- 2.5in touchscreen
- 16GB storage
- iOS-themed interface
- Available in seven colours
- Price: £129 for 16GB
Another year, another radically redesigned iPod nano. It seems that Apple is more than comfortable of mixing things up with the nano every year, and 2012 is no exception with the seventh generation of the company's second-smallest music player.
Stretching the last iPod nano upwards to create a 2.5in widescreen touch display and adding an iPhone-style Home button, Apple has turned the nano into something that looks like a tiny iPod touch with an iOS-inspired interface. At £129 for the one-and-only 16GB model, is the iPod nano still the must-have mid-range music player? Let's find out.
iPod nano: Design and Feel
As we said in the intro, Apple has taken the square touch screen iPod nano from last year and stretched it into a device with a elongated 2.5in display and iPhone-style Home button.
Continuing the iPhone and iPod touch similarities, the new nano gets a power/screen lock button on the top right corner, a volume rocker on the left - with integrated play/pause button - and the bottom edge is home to a headphone jack and Lightning connector.
We think our silver review unit looks great, and we like how the upper and lower edges are machined in the same was as the iPhone 5's edges to give a mirrored finish - although be warned, after a week of use several tiny chips have appeared along these edges.
The 2.5in screen has a white border on all models, despite which colour for the aluminium sides and back you chose (apart from the all-black model), and they all have a plastic Bluetooth antenna on the back.
A single piece of glass covers the screen and border, and it sits slightly proud of the aluminium chassis.
At 5.4mm thick, the new nano feels incredibly small and can of course be used easily in one hand, while the screen is as bright, sharp and responsive as you would expect from a full-sized iOS device.
Finally, the seventh generation iPod nano measures 75.5mm tall, 39.6mm wide and weighs 31g.
iPod nano: Display
At 2.5in, you're probably not going to watch a two-hour film on the new nano, but Apple has given the device video playback, if that's what you want.
The screen is as sharp as you'd realistically need a MP3 player's screen to be, and while not being close to the Retina screens of the iPhone and iPad, Apple has used a display here that does its job and leaves you asking for little more.
Having said that, the viewing angle could be better and if Apple keeps the same size screen for the eighth generation, then you can expect that to feature an increased resolution.
Our only complaint would be that there is a bit of bleed from the screen backlighting at the top, although this can only be seen from certain, off-centre angles.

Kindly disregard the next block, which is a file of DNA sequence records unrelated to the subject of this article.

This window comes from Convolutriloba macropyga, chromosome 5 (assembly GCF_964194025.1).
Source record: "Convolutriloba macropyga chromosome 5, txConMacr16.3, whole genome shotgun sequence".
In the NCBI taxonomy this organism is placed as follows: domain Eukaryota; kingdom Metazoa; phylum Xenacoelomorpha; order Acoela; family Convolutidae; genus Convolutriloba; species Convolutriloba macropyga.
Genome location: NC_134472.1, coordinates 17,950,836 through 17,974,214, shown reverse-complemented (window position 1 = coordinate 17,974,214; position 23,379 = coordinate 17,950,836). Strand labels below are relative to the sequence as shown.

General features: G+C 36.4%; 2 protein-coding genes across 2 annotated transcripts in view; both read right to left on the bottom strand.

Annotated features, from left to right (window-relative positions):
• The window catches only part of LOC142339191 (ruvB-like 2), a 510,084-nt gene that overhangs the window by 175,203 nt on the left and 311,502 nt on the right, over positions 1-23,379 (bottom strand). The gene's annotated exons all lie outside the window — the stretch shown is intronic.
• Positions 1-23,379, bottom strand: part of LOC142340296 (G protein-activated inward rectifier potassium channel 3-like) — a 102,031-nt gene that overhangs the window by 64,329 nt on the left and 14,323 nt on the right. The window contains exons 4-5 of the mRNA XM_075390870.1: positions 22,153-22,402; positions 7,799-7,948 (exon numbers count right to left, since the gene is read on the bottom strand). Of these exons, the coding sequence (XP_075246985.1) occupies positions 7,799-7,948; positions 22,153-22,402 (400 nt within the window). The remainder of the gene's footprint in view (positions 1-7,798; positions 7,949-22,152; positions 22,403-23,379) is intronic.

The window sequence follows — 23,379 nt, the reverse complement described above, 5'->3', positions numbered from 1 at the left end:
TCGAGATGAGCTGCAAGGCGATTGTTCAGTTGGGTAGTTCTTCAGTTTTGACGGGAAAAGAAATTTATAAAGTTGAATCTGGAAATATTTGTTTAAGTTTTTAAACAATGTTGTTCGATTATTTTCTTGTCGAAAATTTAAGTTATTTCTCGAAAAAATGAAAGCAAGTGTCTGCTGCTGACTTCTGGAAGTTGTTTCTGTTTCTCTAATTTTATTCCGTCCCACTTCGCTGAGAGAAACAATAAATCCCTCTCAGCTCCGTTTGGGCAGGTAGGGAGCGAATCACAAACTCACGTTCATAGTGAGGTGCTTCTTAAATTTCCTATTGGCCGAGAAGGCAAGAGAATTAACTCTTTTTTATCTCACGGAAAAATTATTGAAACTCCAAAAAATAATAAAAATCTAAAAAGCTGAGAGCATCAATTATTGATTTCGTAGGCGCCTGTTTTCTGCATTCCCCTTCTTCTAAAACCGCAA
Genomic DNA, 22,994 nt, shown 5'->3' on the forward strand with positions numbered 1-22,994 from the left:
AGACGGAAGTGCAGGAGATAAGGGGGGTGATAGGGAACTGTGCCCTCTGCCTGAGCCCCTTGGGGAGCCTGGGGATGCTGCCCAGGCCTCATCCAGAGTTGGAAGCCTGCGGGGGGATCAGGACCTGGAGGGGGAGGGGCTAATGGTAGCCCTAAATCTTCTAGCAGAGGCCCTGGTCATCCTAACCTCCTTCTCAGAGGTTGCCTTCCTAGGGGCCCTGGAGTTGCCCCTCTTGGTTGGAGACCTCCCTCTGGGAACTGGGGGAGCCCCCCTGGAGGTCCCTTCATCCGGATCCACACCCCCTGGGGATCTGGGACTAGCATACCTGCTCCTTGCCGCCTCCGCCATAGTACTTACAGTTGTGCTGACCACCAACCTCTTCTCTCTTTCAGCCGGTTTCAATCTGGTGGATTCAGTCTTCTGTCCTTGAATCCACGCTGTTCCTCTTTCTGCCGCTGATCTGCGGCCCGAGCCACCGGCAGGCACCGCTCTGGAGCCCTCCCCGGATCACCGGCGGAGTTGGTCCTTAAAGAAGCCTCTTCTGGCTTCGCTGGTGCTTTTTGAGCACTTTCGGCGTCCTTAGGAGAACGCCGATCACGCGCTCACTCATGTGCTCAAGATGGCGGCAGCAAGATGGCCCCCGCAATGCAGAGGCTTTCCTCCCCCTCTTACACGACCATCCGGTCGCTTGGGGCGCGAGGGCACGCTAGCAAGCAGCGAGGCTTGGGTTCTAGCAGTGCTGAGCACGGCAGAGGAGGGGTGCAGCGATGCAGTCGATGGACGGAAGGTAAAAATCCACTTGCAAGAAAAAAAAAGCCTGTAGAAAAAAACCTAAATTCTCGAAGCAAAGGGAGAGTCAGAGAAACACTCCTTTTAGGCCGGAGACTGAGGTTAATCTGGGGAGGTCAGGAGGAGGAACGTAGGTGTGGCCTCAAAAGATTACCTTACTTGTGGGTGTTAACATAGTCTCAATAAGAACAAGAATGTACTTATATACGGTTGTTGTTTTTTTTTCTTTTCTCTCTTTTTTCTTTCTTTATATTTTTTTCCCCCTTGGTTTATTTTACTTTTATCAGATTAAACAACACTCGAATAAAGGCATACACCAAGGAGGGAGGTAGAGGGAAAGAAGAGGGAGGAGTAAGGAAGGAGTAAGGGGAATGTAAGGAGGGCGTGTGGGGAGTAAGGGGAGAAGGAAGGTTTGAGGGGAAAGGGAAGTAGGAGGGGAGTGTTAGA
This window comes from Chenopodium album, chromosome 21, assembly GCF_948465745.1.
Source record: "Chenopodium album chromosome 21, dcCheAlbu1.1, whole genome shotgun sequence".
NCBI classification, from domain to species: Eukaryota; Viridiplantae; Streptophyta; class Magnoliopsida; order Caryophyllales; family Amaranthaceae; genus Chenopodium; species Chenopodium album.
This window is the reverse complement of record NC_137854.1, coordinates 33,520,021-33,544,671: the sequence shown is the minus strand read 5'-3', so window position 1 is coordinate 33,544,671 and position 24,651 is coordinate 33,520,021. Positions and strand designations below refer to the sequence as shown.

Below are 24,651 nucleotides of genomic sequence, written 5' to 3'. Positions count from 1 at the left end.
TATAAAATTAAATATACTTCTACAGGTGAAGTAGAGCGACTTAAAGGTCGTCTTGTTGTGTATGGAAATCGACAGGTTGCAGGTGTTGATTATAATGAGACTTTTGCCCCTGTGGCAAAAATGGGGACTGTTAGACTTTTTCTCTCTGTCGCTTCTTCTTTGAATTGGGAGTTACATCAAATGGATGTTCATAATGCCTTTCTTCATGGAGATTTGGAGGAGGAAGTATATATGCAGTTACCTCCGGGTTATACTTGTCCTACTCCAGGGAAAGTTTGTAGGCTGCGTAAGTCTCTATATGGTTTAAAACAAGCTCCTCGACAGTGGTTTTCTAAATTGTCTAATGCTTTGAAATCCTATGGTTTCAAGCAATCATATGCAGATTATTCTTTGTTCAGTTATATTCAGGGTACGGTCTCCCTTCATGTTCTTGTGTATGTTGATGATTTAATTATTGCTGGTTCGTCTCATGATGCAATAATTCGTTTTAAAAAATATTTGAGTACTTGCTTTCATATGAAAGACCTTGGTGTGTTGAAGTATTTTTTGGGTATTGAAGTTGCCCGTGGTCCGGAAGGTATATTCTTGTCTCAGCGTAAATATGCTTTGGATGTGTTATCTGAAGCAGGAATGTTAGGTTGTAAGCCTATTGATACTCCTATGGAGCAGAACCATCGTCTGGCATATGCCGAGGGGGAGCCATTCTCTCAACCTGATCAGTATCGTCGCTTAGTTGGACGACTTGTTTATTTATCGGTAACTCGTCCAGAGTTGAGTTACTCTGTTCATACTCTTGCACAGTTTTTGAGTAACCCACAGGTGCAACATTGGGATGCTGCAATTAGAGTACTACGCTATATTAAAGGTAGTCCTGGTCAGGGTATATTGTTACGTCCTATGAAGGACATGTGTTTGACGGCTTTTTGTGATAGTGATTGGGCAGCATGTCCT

iPod nano: Operating System and Performance
Simplicity has always been the name of the game for the iPod. That, and loads of storage space; the new nano gets 16GB (enough for around 4,000 songs) and the ability to playback video and podcasts, show images, and there's an FM radio tuner.
First off though, a rant; not at the iPod nano specifically, but at any media device like it that doesn't have a Wi-Fi connection.
Giving the new nano an iOS-inspired interface is great - it's familiar and very easy to use - but setting up our nano (right after the new iPod touch) made us instinctively want to sign into our iTunes Store account and download some playlists - just as we'd done with the touch minutes earlier.
Sadly, the new nano, like all previous iterations, doesn't feature Wi-Fi, so you have to resort to plugging in the USB to Lightning cable, booting up iTunes and syncing all of your content manually
We don't want this anymore. The display is big enough to have an iPhone-style Home screen and menus, so why can't we have a really simple way to log into iTunes and grab our music off iCloud? In landscape the screen is large enough to type on (if a keyboard were available) so we don't see why this couldn't happen.
Living in a post-PC world (as Apple is forever reminding us) means leaving cables in the drawer and connecting all of our devices to the Cloud - hopefully the next nano will get Wi-Fi and access to iCloud, then it'll be a truly great device.
However, the seventh generation nano does everything you would expect with it's iOS-style interface. App icons are round instead of square, but flicking through Home screens is the same as we're all use to, as is using the Home button (or swipe from left to right to go back a page) and a long press on any icon lets you rearrange them.
Along with music, video, podcast and image playback, there is the Nike fitness app to log your walks and runs, an FM radio tuner and finally a clock app which has a world clock, timer and stopwatch - all of which are very similar to those on full-size iOS devices.